When South Carolina natives Quentin Baxter, Kevin Hamilton, Charlton Singleton and Clay Ross first met in 1998, they had just left university, and were wondering what the future held for them? The meeting proved to be a game-changer for the four musicians, and soon, they had formed what’s still remembered as seminal Charleston jazz quartet. However, eventually the four friends went their separate ways and got on with their lives.
Throughout the years apart, the four friends kept in touch with each other, and as the years passed, them came to understand each other better. Eventually, after the best part of two decades apart the four friends decided it was time to reform a new band together.
By then, Quentin Baxter, Kevin Hamilton, Charlton Singleton, and Clay Ross had all matured as musicians and were accomplished, versatile and talented players. They had come a long way since they first met in 1998. All their new group needed was a vocalist, and they knew the very person, Quiana Parler who is one of the country’s most celebrated vocalists. Together, the new quintet became Ranky Tanky, which translates from the Gullah language as work it or get funky! That is fitting as Ranky Tanky certainly get funky on their forthcoming album Ranky Tanky which they’ll self release their eponymous debut album on October the ‘6th’ 2017. It’s the next part in a story that began nineteen years ago.
Back then, bassist Kevin Hamilton, guitarist Clay Ross, and future two times Grammy-nominated drummer and producer Quentin E. Baxter were all just about to finish composition degrees. Meanwhile, trumpeter and vocalist Charlton Singleton had just returned home after graduating from South Carolina State University. Not long after that, the four future bandmates paths crossed for the first time?
When the four musicians met for the first time, they hit it off and it wasn’t long before they started talking about forming a jazz quartet together. This would allow the four composition graduates to put what they had learnt into practise and hone their musical skills.
For the next few years the jazz quartet played at venues throughout South Carolina. Playing in the jazz quartet with their friends was good experience for the young musicians, and soon, they were a popular draw locally. However, nothing lasts forever and after a few years gigging locally guitarist Clay Ross decided to move to New York. That marked the end of the jazz quartet in its current form.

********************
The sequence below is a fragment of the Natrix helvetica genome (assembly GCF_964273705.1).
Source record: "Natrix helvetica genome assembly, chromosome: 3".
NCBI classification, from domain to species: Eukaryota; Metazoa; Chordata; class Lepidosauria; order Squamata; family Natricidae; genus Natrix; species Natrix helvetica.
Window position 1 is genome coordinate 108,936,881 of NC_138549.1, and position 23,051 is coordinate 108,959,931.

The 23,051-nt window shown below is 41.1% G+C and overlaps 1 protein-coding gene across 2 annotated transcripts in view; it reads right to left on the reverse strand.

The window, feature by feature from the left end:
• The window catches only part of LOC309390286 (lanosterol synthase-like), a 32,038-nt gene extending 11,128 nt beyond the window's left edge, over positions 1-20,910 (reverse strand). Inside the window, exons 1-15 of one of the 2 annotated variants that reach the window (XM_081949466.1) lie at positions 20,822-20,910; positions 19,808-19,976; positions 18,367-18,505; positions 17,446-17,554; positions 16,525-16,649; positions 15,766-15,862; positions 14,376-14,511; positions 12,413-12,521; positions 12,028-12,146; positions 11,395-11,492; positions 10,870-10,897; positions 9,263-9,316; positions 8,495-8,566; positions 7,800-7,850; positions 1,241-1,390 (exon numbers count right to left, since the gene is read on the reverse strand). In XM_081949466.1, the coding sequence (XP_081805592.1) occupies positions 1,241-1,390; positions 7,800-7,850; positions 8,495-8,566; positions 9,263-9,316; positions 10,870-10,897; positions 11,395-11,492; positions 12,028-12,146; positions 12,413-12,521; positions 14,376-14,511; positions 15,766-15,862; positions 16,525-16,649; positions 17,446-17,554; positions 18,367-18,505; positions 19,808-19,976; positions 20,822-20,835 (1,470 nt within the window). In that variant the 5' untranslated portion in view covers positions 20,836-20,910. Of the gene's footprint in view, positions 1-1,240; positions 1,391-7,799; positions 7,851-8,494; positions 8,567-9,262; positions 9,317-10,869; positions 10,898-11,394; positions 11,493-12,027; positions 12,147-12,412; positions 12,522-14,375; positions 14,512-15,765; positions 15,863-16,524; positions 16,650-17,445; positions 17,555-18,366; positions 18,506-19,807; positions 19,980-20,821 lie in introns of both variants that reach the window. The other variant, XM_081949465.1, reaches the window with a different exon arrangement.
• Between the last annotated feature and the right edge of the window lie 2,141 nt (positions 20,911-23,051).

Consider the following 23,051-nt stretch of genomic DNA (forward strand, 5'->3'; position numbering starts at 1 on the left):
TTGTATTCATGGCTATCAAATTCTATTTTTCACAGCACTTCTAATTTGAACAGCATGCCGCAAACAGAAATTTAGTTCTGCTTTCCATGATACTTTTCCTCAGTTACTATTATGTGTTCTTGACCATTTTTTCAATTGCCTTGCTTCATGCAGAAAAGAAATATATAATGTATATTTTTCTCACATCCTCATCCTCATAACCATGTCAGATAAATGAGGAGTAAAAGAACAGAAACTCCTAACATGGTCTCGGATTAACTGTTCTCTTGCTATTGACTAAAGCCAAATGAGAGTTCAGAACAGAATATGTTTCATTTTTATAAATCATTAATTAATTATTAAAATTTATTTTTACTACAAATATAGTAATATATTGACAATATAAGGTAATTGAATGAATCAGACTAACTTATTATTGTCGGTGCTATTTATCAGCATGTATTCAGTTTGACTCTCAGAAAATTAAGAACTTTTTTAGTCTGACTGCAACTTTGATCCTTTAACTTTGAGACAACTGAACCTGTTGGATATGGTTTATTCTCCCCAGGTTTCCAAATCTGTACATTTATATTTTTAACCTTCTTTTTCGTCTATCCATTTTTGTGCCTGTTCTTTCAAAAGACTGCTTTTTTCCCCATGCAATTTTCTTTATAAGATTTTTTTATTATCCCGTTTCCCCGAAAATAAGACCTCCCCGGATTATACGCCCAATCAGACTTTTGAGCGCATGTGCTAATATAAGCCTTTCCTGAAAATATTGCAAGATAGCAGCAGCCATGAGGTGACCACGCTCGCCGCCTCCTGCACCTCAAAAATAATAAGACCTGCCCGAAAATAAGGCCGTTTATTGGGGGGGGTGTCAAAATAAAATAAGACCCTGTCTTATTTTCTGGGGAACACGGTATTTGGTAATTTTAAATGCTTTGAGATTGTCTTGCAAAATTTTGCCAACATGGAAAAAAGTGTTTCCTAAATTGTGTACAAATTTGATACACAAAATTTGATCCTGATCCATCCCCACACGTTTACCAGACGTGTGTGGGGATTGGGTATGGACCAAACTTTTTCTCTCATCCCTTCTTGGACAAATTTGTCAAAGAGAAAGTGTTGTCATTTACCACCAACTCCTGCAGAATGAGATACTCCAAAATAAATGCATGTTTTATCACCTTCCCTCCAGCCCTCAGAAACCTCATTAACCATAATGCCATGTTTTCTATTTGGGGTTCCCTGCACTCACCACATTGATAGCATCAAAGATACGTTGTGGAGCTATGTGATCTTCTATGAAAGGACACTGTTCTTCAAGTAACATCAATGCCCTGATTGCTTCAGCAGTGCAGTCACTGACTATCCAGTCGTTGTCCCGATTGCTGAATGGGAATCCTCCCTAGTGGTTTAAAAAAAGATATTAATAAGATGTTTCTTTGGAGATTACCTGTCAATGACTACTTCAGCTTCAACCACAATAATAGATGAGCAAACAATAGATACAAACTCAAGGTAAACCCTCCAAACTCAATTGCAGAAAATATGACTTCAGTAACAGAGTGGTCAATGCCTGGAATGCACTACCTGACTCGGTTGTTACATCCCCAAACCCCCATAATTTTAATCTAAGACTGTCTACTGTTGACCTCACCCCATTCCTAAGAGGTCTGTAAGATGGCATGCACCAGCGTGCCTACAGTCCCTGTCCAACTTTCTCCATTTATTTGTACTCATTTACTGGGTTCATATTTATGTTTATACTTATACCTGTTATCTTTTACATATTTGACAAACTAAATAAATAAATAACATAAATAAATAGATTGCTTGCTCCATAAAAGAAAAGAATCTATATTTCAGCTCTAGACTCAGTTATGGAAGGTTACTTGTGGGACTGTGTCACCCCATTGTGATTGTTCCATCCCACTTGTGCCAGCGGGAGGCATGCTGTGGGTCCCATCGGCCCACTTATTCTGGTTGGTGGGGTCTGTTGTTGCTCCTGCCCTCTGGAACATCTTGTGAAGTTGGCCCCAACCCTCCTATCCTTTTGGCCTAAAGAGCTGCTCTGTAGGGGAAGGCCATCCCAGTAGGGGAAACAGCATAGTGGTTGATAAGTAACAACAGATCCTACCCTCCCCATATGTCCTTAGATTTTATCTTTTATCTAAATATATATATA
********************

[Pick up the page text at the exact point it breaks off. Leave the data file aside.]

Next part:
It didn’t mark the end of the friendship though. The four friends kept in touch as the years passed by. When their busy schedules allowed, they got the old band together and rolled back the years. By then, the four old friends had embarked upon successful musical careers.
Drummer Quentin E. Baxter, bassist Kevin Hamilton and trumpeter and vocalists Charlton Singleton had all embarked upon successful musical careers. They were now jazz musicians, bandleaders, composers, educators, and producers who were based in Charleston and much further afield. The three friends had come a long way since their days giving around South Carolina.
So had guitarist Clay Ross who was exploring music from different parts of the world. This included Brazilian music which Clay Ross was especially interested in. His interest in Brazilian music resulted in Clay Ross embarking upon a musical journey, where he would trace his musical roots and investigate the music of his home state of South Carolina. Before doing this, Clay Ross decided to tell his bandmates of his plays, and there was a degree of scepticism.
Kevin Hamilton remembers that time; “I thought everyone knew about this stuff.” That may have been the case to a degree, but Clay Ross was determined to dig deeper and get a greater understanding of his roots and the music of South Carolina.
That was how Clay Ross discovered the Gullah language, which is an English-based creole dialect spoken primarily by African-Americans living on the seaboard of South Carolina and Georgia and even in Northeast Florida. The roots of the language can be traced to the rice fields and plantations in South Carolina and Georgia, where it developed during the eighteenth Century. Gullah came about through contact between colonial types of English and the languages of African slaves that had arrived in America. Many languages influenced the development and evolution of the Gullah dialect as it took shape.
Over two hundred years later, and the Gullah dialect continues to influence American life and popular culture. Everything from Brer Rabbit to children’s hand games to the song Kumbayah has been influenced by the Gullah dialect. Many people who have sung and heard Kumbayah won’t know that it’s Gullah for come by here. It’s just one of many songs whose roots can be traced back to the Gullah dialect.